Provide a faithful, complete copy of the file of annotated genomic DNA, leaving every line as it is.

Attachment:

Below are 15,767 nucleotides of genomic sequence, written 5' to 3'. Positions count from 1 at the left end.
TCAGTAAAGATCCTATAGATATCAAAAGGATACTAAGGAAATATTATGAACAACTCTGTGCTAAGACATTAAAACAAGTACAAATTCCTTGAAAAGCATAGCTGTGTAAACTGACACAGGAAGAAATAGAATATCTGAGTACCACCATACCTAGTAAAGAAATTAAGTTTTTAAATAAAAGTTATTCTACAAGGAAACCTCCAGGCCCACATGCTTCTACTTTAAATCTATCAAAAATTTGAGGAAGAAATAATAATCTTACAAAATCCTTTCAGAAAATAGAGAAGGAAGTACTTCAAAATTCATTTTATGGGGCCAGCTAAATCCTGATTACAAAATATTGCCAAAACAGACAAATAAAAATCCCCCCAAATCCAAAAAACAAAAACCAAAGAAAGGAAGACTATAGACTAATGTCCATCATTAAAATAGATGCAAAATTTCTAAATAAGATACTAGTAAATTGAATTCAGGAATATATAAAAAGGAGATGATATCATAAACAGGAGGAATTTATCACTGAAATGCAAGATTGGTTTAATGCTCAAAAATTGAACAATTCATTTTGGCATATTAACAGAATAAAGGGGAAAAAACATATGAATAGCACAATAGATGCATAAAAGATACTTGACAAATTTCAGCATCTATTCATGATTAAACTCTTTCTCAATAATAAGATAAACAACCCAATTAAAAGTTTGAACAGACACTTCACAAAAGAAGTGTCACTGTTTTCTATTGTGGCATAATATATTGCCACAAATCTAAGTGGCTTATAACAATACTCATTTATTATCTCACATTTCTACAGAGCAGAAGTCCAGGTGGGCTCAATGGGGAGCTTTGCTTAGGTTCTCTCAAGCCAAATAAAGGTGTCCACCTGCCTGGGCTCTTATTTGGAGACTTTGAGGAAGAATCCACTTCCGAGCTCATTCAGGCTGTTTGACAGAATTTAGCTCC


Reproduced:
Below are 15,767 nucleotides of genomic sequence, written 5' to 3'. Positions count from 1 at the left end.
TCAGTAAAGATCCTATAGATATCAAAAGGATACTAAGGAAATATTATGAACAACTCTGTGCTAAGACATTAAAACAAGTACAAATTCCTTGAAAAGCATAGCTGTGTAAACTGACACAGGAAGAAATAGAATATCTGAGTACCACCATACCTAGTAAAGAAATTAAGTTTTTAAATAAAAGTTATTCTACAAGGAAACCTCCAGGCCCACATGCTTCTACTTTAAATCTATCAAAAATTTGAGGAAGAAATAATAATCTTACAAAATCCTTTCAGAAAATAGAGAAGGAAGTACTTCAAAATTCATTTTATGGGGCCAGCTAAATCCTGATTACAAAATATTGCCAAAACAGACAAATAAAAATCCCCCCAAATCCAAAAAACAAAAACCAAAGAAAGGAAGACTATAGACTAATGTCCATCATTAAAATAGATGCAAAATTTCTAAATAAGATACTAGTAAATTGAATTCAGGAATATATAAAAAGGAGATGATATCATAAACAGGAGGAATTTATCACTGAAATGCAAGATTGGTTTAATGCTCAAAAATTGAACAATTCATTTTGGCATATTAACAGAATAAAGGGGAAAAAACATATGAATAGCACAATAGATGCATAAAAGATACTTGACAAATTTCAGCATCTATTCATGATTAAACTCTTTCTCAATAATAAGATAAACAACCCAATTAAAAGTTTGAACAGACACTTCACAAAAGAAGTGTCACTGTTTTCTATTGTGGCATAATATATTGCCACAAATCTAAGTGGCTTATAACAATACTCATTTATTATCTCACATTTCTACAGAGCAGAAGTCCAGGTGGGCTCAATGGGGAGCTTTGCTTAGGTTCTCTCAAGCCAAATAAAGGTGTCCACCTGCCTGGGCTCTTATTTGGAGACTTTGAGGAAGAATCCACTTCCGAGCTCATTCAGGCTGTTTGACAGAATTTAGCTCC